• Local health officials in six states complained that efforts to create statewide contact tracing systems have been hampered by issues including technical problems and poor coordination. In some cases, this has led to tension and a costly duplication of efforts, with state and local tracers calling the same people.
“We’re not going to drop the ball on tracing in our county and leave it to the state. If we did that, we’d probably all be dead,” said Joni Wise, administrator of the Vigo County Health Department in Indiana.
A spokesperson for the Indiana Department of Health acknowledged that people are more likely to answer a local call from a municipal health department than an “833” number from the state’s centralized call center.
• More than three dozen public health departments said they were hindered by some residents’ failure to answer their phones or to provide accurate information when they did. Several departments said people they called had objected to contact tracing as an infringement on their privacy rights.
“We get a variety of responses from yelling and hanging up, to those telling us that they have already contacted all of their friends and will not give us those names,” said Kenosha County health director Jen Freiheit in Wisconsin.
‘A lame excuse’
From the early days of the pandemic, public health experts emphasized the importance of contact tracing, a decades-old strategy aimed at interrupting infectious disease transmission. It involves interviewing infected people, identifying people whom they may have exposed to infection and trying to keep those individuals from passing the virus to someone else.
“If any country is saying contact tracing is difficult, it is a lame excuse,” World Health Organization Chief Tedros Adhanom Ghebreyesus said in June. He pointed to the WHO’s success in halting an Ebola outbreak in eastern Congo by tracing 25,000 contacts a day in a remote area, where some 20 armed groups were fighting.
Under the best of circumstances, contact tracing is not a panacea. It is only one of many public health tools commonly deployed against infectious disease. The approach is particularly challenging during a fast-moving epidemic in which people may be infectious but don’t fall sick right away. In addition, a culture of individualism and legal protections inhibit U.S. authorities from forcing people to stay inside and divulge their social relationships.
Still, some other democracies have devised a more coordinated testing and tracing strategy than the United States.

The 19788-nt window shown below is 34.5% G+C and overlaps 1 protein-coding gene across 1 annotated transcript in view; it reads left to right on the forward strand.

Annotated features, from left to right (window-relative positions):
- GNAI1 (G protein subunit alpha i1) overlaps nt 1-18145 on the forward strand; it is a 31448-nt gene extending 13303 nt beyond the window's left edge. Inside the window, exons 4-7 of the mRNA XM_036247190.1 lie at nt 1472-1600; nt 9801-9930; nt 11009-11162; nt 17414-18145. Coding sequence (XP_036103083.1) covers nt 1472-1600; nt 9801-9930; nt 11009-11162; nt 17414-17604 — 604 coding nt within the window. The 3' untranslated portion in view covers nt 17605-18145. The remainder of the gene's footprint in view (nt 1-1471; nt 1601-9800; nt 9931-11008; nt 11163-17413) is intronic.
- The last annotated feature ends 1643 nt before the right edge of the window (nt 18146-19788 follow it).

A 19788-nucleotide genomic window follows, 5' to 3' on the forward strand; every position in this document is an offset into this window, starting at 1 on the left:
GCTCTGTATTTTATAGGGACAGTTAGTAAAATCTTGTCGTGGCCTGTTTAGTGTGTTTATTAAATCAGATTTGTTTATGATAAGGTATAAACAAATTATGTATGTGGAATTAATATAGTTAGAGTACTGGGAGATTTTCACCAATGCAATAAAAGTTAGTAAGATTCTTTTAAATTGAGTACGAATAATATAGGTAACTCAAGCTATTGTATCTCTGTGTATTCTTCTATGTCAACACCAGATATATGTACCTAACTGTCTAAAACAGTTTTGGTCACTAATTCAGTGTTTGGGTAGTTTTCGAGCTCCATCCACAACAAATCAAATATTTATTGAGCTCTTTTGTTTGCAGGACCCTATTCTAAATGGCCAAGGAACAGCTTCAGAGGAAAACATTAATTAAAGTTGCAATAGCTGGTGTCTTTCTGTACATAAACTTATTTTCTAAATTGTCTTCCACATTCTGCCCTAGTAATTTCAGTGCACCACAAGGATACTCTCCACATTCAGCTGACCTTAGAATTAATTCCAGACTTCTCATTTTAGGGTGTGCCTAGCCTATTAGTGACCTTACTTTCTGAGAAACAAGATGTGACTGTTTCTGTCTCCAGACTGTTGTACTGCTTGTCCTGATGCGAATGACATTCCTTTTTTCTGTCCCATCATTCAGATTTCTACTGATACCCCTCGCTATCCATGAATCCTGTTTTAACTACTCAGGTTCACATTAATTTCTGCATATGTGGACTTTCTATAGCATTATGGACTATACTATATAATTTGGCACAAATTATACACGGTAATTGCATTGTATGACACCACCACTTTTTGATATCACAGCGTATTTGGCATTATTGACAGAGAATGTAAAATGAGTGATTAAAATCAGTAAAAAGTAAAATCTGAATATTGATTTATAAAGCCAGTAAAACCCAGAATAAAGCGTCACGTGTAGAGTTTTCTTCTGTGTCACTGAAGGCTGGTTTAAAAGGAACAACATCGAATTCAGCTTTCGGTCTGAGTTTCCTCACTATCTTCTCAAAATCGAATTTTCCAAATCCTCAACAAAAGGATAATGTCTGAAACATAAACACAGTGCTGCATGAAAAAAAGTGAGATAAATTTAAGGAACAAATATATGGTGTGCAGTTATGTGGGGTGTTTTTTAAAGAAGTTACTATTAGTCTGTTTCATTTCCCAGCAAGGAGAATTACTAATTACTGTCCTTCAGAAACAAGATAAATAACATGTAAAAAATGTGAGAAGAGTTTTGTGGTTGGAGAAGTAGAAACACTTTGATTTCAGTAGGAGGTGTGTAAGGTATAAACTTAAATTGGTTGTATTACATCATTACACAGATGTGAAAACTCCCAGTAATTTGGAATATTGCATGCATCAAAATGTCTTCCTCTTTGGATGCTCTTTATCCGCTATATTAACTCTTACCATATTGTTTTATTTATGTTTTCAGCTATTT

In Germany, a country with about 400 public health offices, contact tracing early on was part of a collaborative effort. Workers from other municipal government offices lent a hand. The national Robert Koch Institute said it deployed hundreds more “containment scouts” — mostly medical students — to help. Daily confirmed cases in Germany now number in the hundreds. Deaths per day are down to the single digits, from a peak of over 300 on April 16.
In the United States, daily case counts that had been falling since mid-April began climbing again in July, reaching a peak of 77,299 July 16.
The federal government has largely taken a hands-off approach to contact tracing, as well as other public health measures during the pandemic. Though the CDC has issued guidance for contact tracing, it is not deeply involved. And though Congress authorized billions of dollars in aid that could pay for tracing, the money is not required to be used that way.
Trump and many of his fellow Republicans in Congress have often downplayed the threat posed by COVID-19. In July, the White House tried to block new funding for testing and contact tracing — something the White House later disavowed amid opposition even from Trump’s own party. Since then, Senate Republican leaders have proposed a relief bill that would dedicate $16 billion for the effort, while a bill passed by the Democrat-dominated House would provide $75 billion for testing, tracing and hospital support. Negotiations are at a crawl.
A senior CDC official said in a statement that the agency has provided more than $12 billion across the country to address the COVID-19 crisis, including a recent grant of $10.25 billion for testing and other activities such as contact tracing. In addition, the official said, the CDC has provided staff and extensive technical support to states.